Since Banned Books Week happens in mid-September each year, I’d like to talk today about the problem with banning books. Last year, my Bring Your Own Book club’s topic for September was to read a banned or challenged book. We had a great discussion during our meeting about common threads in all of the books we read, common reasons why books get challenged, and how that relates to the education system in general. One of the things that kept coming up was that often, the reason the book was challenged is the entire point of the book itself – of course it deals with that; that’s the main theme of the book! Whether it’s The Perks of Being a Wallflower and Looking For Alaska depicting kids smoking, drinking, and doing drugs, or it’s The Giver depicting a fundamentally broken society masquerading as a utopia (psst – that’s the definition of the genre – it’s a dystopia!), or even a gorgeous picture book called “And Tango Makes Three” telling a true story about a pair of male penguins who raised an orphaned baby penguin, people who challenge books often seem to miss the whole point of the books they want to ban.
Often when people want to ban books, their reasoning is that the book is ‘unsuitable for the age group,’ which seems to be code for “I don’t trust my kid to understand the nuances of this issue.” Other common reasons to challenge books include quote-unquote “adult themes” (often along the lines of drinking/smoking/drugs, gambling, nudity, sex scenes etc.), and these are even more likely to be the issue if the book centers around teenagers – heaven forbid we depict teenagers smoking outside the school building or drinking underage at a party!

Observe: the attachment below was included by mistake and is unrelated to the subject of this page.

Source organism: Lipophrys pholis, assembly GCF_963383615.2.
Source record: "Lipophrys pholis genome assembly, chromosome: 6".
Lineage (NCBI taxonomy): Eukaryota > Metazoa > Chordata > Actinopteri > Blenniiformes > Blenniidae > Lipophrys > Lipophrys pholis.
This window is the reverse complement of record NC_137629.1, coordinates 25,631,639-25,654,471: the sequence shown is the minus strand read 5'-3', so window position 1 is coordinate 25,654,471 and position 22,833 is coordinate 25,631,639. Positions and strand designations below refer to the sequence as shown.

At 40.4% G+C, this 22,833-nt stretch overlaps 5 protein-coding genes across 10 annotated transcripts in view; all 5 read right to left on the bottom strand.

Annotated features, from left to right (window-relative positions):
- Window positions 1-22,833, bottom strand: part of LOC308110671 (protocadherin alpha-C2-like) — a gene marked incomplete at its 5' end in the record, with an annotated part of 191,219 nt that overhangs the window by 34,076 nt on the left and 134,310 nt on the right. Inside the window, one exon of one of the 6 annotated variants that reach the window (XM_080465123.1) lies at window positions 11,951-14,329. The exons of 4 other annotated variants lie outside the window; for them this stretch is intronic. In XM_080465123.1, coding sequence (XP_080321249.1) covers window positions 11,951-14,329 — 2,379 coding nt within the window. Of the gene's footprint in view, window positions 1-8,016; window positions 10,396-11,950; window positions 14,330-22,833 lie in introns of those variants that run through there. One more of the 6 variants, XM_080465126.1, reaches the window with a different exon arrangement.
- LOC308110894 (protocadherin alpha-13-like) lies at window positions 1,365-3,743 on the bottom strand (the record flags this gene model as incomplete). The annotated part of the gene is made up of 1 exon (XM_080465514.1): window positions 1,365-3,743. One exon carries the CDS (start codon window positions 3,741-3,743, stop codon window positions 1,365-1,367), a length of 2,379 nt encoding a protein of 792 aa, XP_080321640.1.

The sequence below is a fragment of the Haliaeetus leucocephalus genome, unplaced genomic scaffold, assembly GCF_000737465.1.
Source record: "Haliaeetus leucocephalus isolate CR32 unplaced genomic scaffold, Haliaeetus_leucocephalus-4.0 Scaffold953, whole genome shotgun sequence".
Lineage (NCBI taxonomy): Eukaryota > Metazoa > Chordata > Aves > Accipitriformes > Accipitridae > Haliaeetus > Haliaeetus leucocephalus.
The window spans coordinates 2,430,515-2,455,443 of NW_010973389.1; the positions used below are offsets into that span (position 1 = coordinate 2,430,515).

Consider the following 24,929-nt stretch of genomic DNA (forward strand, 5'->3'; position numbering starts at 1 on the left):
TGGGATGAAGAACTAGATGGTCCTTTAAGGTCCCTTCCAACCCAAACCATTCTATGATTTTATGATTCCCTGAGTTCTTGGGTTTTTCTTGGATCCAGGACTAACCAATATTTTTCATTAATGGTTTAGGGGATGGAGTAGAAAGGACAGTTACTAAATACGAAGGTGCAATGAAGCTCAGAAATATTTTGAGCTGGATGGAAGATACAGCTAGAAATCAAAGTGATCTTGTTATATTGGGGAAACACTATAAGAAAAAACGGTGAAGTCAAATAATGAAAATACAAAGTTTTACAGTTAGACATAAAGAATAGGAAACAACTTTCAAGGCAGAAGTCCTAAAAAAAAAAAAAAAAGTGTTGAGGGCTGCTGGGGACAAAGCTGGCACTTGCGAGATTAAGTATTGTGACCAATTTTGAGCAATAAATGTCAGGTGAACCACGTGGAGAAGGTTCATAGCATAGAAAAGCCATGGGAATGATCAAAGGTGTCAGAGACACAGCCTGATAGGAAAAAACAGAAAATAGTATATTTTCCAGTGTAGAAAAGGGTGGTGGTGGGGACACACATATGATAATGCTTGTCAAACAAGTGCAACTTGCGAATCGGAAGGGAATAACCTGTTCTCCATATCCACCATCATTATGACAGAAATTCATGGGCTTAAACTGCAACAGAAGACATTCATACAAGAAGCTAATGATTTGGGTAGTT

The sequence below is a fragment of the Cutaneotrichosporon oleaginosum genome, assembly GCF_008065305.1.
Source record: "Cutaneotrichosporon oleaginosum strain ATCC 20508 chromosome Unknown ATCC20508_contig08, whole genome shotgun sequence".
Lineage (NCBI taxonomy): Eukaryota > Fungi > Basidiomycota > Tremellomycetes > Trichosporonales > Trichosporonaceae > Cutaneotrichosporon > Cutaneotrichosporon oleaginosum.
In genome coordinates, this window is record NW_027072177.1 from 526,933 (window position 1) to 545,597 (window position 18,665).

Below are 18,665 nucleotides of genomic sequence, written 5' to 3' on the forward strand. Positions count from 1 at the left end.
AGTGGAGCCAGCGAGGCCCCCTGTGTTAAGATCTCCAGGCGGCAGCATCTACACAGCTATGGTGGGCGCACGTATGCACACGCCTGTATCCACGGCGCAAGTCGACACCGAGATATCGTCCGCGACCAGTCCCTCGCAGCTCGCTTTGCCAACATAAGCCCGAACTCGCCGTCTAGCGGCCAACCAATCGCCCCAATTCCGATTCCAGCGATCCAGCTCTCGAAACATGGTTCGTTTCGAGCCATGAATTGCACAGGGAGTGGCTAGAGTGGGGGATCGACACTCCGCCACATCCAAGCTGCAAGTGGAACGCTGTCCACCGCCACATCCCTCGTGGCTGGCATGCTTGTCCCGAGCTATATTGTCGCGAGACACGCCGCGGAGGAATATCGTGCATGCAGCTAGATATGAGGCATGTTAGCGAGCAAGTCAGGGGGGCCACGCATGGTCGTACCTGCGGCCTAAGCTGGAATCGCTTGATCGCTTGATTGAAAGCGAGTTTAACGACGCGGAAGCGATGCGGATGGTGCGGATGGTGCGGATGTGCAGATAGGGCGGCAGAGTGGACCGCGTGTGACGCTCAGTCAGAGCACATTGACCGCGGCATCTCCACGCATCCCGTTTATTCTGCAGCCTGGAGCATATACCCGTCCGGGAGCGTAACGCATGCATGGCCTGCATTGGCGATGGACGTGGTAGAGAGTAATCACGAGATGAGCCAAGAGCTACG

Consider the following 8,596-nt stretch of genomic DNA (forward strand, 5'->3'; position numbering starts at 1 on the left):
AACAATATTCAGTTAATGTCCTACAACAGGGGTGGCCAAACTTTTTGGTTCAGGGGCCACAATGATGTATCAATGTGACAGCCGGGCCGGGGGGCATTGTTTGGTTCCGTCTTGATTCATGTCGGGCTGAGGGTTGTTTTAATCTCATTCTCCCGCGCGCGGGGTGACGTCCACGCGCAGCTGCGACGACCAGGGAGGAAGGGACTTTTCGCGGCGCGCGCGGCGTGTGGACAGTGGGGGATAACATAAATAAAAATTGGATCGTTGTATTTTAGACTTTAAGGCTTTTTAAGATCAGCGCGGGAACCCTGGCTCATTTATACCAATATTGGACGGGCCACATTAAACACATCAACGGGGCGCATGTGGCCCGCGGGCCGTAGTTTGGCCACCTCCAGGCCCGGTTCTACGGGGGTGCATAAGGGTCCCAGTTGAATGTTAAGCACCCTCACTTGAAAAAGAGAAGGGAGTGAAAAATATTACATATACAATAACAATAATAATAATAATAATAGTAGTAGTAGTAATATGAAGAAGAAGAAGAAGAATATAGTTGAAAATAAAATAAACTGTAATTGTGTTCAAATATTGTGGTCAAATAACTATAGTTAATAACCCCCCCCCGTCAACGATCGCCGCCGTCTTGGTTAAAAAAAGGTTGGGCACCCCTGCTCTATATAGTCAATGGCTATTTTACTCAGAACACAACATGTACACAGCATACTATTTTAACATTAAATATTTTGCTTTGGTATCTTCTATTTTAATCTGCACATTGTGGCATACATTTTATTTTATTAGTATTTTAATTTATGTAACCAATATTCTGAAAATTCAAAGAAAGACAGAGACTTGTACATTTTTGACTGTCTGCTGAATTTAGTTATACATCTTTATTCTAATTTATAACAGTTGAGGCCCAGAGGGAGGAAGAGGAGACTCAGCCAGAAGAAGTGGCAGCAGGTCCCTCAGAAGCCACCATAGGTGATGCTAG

But here’s the thing – literature is at its best when it forces the reader to confront uncomfortable subjects and ponder hard questions. That’s especially true of books for young readers; in my opinion we should be encouraging students to read books that will challenge their conceptions and get them to think hard about their own opinions. The crux of the issue here is that, yes, for the most part we all agree that these underage behaviors are bad – but there’s no denying that they do take place. My argument against banning books is essentially the same argument I have against abstinence-only sex education – if we simply remove all evidence of these activities from existence, we eliminate the chance to have important discussions with students about the ramifications of those activities.
As an example, take Looking For Alaska by John Green. This boarding-school story has been challenged many times, and usually it’s due to a single graphic sex scene in the middle of the novel. John Green has spoken about his rationale for including this scene several times. For just one example, visit his YouTube channel, “Vlogbrothers,” and search for the video titled “I Am Not A Pornographer.” He points out in this video that the language used during the scene is very cold, clinical, unemotional, and the participants barely know each other and their connection doesn’t develop any further in the rest of the story. He contrasts that scene with the scene immediately following it, where there is no physical intimacy yet the emotional bond shared between the characters is powerful and heady. His reason for including these scenes back-to-back is to show that physical contact is not necessarily the end-all be-all of romantic relationships, and that two people can share a closeness purely out of emotional connection even without physical intimacy. In John’s own words, “Looking For Alaska is arguing against vapid physical interactions, not for them.”
If you leave Looking For Alaska in the school library (or, better yet, include it in a curriculum!), you can use it to start a group discussion on these themes and explore them further with the very population you’re concerned about, encouraging them to think critically about the difference between physical and emotional intimacy and make reasoned decisions about how to incorporate both into their own lives. It seems to me that most of the worries people have that lead them to want to ban books could be solved by simply talking to their kids about the realities of the depicted material. Conversation is always better than censorship.